The district court found that the BCF and LVM bags "project a wholly different impression" so that customers are likely to view them as dissimilar and therefore unlikely to be confused by their similarities. However, the district court's analysis of the similarity factor appeared to display an inappropriate focus on the likelihood that customers would be confused when viewing the bags simultaneously, whereas serial viewing is the appropriate focus given the market conditions and LVM's claims of initial-interest and post-sale confusion. Thus, the district court stated that:
The Court concludes upon this application that the [BCF bags] are not similar to the Louis Vuitton Handbags — indeed, they appear very different. Significant differences between the handbags are easily discernible whether one views the handbags side-by-side or from a distance. The [BCF bags] are made from very different materials, i.e., shiny beads and cheaper cloth, and they project a wholly different impression from that of the Louis Vuitton Handbag. See Barbault Aff. at ¶ 43 (noting difference between "cheap" [BCF bag] materials and "finest materials" of Louis Vuitton Handbags); Larson Aff. at ¶ 17 ([BCF bag] design is "irregular" and "quirky and cartoon-like" while Louis Vuitton Handbags are "crisp and absolutely symmetrical, giving a clean-edged ordered look"). It is unlikely that the [BCF bag] would be confused with a Louis Vuitton. See, e.g., Meese, Inc. v. International Leisure Prods., Inc., No. 03 Civ. 8684, 2003 WL 22902594 at *4 (S.D.N.Y. Dec. 9, 2003) (no similarity of marks where "the two products, when visually inspected, appear very different").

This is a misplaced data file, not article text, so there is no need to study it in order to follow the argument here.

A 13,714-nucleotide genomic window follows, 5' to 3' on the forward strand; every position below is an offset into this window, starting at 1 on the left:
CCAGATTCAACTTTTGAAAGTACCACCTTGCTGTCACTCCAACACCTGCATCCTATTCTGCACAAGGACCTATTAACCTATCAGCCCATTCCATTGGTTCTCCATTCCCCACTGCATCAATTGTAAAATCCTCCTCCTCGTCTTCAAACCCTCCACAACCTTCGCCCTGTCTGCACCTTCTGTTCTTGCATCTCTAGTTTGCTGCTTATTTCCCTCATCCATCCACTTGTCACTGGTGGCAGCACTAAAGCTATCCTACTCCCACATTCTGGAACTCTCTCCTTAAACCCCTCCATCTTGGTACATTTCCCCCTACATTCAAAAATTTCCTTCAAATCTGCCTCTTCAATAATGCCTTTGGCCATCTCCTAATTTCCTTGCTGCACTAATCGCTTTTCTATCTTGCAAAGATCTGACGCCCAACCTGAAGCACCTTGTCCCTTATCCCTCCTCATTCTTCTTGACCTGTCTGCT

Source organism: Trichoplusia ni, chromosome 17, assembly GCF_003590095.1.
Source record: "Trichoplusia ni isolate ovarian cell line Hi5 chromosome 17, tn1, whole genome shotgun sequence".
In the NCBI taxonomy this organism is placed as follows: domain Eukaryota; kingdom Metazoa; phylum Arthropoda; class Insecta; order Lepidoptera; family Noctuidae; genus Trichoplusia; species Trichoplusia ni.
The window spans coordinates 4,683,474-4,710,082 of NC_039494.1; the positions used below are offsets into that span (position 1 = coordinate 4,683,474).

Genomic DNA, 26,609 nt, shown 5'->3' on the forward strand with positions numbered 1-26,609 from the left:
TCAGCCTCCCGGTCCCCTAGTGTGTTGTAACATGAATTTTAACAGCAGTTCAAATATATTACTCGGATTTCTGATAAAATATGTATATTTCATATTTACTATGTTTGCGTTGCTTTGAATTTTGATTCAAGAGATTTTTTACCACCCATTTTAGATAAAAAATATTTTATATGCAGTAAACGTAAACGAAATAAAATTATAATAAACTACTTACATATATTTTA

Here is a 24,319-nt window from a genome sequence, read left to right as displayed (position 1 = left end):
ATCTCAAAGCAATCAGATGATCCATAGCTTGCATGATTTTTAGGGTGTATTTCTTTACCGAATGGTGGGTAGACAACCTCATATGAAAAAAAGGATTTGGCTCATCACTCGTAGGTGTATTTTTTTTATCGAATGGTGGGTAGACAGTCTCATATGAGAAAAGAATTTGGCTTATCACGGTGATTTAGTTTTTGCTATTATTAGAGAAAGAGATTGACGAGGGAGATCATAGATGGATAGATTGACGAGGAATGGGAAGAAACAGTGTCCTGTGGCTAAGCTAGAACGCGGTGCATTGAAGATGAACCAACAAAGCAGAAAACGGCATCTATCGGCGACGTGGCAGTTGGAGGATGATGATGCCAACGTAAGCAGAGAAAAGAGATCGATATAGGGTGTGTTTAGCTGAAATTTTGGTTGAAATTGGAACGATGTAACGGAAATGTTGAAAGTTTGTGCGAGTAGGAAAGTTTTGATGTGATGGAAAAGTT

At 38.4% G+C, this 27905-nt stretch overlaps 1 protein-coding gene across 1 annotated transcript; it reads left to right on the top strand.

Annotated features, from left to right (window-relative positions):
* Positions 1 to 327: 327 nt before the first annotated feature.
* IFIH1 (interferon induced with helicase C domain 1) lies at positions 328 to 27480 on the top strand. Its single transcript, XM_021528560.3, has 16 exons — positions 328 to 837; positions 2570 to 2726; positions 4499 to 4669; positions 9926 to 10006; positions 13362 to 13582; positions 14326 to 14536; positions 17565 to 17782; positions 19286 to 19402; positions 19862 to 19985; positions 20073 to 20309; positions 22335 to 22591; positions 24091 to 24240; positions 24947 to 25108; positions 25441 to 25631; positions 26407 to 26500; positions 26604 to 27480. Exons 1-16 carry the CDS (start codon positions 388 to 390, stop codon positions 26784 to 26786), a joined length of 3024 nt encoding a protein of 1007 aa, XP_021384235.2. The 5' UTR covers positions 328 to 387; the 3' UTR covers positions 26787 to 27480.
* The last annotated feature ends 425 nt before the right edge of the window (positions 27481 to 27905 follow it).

While a district court's simultaneous comparison of two products is not an inappropriate heuristic means of investigating similarities and differences in their respective designs on the way to an ultimate conclusion as to whether the products are likely to leave similar impressions on consumers, district courts must be careful to maintain a focus on the ultimate issue of the likelihood of consumer confusion. As a result, the Lanham Act requires a court to analyze the similarity of the products in light of the way in which the marks are actually displayed in their purchasing context. See, e.g., Fun-Damental Too, Ltd. v. Gemmy Indus. Corp., 111 F.3d 993, 1004 (2d Cir. 1997) ("the test of confusion [under the Lanham Act] is not whether the products can be differentiated when [they] are subject to a side-by-side comparison. Instead, we must ask whether they create the same general overall impression such that a consumer who has seen [plaintiff's] trade dress would, upon later seeing [defendant's] trade dress alone, be confused.") (emphasis added); American Home Prods. Corp. v. Johnson Chem. Co., 589 F.2d 103, 107 (2d Cir. 1978) ("The test [for likelihood of confusion] is not whether the consumer will know the difference if he sees the competing products on the same shelf."); Harold F. Ritchie, Inc. v. Chesebrough-Pond's, Inc., 281 F.2d 755, 762 (2d Cir. 1960) ("While a side by side comparison of the trademarks . . . would enable an attentive observer to differentiate them, this is not the test to be applied. It is the general overall impression which counts."). Whether simultaneous viewing by consumers is likely to result in confusion is not relevant when it is serial viewing that is at issue given the market context or the type of confusion claimed. In such a case, a district court must ask not whether differences are easily discernable on simultaneous viewing, but whether they are likely to be memorable enough to dispel confusion on serial viewing.